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i have fed canidae to alot of puppies/dogs and never had any problems with crystals or anything else. i doubt its the food. although because your pup has this problem for whatever reason, it is important to choose a food that will help the problem. i believe struvite crysals can formulate into stones if not addressed.
i would look into supplements which help like vitamin c (ester c), and things that help the ph level.
some dogs just like people make more of something, and in your case your dog has a tendancy to produce crystals. so lifetime management would be a good proticol.

debbie
 

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Add a bit of Apple Cider Vinegar to his dialy drinking water (1 tablespoon). And give him Vitamine C. This will help in getting his urine to be more acidic. Some dogs (who eat kibble) are prone to bladder infections and stones. It it possible for you to switch to a raw feed?

Although bladder infection comes from a bacteria, it is the overload of carbs in his kibble that weakens his defenses (urine not acidic enough to kill bacteria). So, if possible, switch to Barf!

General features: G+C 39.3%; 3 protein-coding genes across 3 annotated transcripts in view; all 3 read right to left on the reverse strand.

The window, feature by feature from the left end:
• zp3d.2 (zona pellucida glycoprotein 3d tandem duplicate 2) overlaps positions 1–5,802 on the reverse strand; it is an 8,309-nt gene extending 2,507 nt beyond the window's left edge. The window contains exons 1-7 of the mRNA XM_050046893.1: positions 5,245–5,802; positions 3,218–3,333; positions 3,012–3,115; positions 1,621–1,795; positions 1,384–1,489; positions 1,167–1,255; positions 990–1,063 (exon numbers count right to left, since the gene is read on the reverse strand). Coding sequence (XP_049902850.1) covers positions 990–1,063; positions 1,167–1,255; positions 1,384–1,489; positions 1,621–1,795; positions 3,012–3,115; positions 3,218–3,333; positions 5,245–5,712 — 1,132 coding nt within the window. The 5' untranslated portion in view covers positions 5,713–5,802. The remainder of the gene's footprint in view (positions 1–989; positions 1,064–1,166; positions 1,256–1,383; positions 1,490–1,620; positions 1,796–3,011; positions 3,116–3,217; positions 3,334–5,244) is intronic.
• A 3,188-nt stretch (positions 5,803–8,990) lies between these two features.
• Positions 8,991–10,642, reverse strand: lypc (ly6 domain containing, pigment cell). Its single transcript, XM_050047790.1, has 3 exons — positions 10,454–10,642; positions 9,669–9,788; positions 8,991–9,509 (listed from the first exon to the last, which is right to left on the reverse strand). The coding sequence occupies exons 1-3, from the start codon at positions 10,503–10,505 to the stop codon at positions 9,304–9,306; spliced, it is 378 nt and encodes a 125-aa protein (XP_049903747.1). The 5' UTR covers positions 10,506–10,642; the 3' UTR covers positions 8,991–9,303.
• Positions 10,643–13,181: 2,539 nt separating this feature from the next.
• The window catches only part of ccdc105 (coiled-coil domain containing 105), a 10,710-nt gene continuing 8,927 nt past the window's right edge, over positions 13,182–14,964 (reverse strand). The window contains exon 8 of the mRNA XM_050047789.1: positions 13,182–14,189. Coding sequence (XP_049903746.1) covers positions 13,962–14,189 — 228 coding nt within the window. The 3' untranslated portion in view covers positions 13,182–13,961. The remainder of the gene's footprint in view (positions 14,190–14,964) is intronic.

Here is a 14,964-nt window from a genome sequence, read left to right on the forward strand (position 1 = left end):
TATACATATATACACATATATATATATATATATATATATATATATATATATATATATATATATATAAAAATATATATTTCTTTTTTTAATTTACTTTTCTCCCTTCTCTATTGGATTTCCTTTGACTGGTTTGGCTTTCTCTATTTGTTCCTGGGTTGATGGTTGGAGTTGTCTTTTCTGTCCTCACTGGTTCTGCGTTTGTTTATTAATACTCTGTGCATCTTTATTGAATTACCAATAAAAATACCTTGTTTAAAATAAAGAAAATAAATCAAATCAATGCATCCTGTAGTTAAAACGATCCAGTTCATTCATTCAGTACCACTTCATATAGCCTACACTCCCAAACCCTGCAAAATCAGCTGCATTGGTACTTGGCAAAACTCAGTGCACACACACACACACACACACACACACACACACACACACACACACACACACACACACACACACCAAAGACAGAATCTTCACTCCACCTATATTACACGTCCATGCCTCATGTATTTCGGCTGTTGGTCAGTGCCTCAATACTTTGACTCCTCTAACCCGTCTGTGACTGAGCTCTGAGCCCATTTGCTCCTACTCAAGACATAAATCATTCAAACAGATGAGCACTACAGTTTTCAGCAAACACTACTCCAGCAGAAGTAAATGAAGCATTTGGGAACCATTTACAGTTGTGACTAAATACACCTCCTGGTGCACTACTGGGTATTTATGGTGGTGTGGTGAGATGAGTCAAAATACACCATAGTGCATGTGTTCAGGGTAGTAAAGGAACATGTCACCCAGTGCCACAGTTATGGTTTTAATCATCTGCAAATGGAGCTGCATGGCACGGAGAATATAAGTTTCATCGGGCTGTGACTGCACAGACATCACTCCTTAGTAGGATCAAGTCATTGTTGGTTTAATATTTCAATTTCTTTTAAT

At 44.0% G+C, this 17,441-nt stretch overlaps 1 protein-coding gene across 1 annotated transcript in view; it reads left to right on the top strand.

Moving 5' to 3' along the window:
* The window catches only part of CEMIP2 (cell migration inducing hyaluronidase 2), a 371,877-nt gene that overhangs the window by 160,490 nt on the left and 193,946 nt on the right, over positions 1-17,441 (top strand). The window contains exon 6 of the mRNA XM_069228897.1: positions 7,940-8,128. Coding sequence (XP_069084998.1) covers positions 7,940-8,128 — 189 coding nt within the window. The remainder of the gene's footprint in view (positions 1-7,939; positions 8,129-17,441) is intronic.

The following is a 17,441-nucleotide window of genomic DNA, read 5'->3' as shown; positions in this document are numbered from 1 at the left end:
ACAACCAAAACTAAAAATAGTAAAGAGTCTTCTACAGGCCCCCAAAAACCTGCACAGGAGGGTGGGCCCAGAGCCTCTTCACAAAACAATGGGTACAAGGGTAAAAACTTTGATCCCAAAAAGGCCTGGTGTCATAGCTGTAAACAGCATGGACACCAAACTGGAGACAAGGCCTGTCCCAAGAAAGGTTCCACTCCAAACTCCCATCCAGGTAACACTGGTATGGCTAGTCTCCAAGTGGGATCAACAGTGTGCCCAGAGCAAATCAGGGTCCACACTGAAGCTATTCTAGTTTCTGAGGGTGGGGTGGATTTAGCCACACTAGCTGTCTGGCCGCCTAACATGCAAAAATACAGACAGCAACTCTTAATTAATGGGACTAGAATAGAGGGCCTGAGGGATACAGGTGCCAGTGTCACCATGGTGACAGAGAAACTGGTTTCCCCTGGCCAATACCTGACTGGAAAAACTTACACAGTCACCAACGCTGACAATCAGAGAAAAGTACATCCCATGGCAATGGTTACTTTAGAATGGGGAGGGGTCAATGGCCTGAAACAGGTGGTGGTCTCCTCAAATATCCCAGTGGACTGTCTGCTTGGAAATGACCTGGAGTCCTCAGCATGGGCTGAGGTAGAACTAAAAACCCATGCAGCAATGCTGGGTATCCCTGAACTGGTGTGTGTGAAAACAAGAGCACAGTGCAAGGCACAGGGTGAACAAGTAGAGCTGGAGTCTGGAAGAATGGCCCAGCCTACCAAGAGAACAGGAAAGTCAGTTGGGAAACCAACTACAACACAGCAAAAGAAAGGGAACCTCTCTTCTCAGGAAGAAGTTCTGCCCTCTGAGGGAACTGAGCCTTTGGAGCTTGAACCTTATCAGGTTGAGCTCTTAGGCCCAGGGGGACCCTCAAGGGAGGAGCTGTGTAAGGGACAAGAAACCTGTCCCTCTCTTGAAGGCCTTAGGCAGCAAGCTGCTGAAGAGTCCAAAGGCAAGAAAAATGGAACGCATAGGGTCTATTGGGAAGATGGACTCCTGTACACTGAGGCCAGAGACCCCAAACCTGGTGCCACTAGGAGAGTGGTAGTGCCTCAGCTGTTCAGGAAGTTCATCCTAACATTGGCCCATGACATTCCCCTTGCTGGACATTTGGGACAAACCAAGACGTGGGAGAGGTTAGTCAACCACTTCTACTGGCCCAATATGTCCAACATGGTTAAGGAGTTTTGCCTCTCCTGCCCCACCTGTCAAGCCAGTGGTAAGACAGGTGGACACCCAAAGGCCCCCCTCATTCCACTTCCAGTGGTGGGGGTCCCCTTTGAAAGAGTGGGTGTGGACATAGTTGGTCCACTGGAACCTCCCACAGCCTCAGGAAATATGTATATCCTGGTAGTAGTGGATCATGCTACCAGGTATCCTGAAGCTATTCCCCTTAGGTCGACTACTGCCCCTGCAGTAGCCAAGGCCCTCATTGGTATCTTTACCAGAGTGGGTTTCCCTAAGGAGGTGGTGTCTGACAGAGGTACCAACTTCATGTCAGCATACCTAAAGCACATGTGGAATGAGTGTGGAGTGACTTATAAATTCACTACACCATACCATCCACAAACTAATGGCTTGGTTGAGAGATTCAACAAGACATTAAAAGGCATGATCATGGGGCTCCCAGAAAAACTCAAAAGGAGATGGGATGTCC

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I really like cranberry capsules for bladder infections. You can get good quality capsules at Costco (if you are member) or at your drugstore. Drugstore brand qualities vary, so look for a better national brand. Since he's so little, half the daily human dose will be about right. (You'll kind of have to judge for yourself depending on his weight). As he grows, the maintenance dose will be the same. (Usually, I give a double dose while my dogs are taking antibiotics then I drop the maintenance dose to half that for the next couple months).

Cranberry provides hippuric acid that acidifies the urine, which helps kill the bacteria AND it actually keeps the bacteria from sticking to the walls of the bladder. This acid works a bit differently than vitamin C and tends to be prescribed more commonly (for humans). You can certainly give both.

When I have a dog prone to urinary tract infections and crystals, I'll keep them on cranberry capsules prophylatically (to prevent future flare-ups), for years even. Your male pup probably won't need this, but you can use it for a while (months, maybe a year), til things get stabilized in his little system.

Keep in mind that urinary tract infections *usually* arise from fecal contamination, usually from skin or rectal bacteria. So it COMPLETELY makes sense that a little guy with soft runny poop (which, let's face it, can get places it's not supposed to be) would end up with a UTI. Crystals can be secondary to infections. Once we get the fecal issues under control, which it sounds like you have, it's not too terribly hard to get the UTI under control.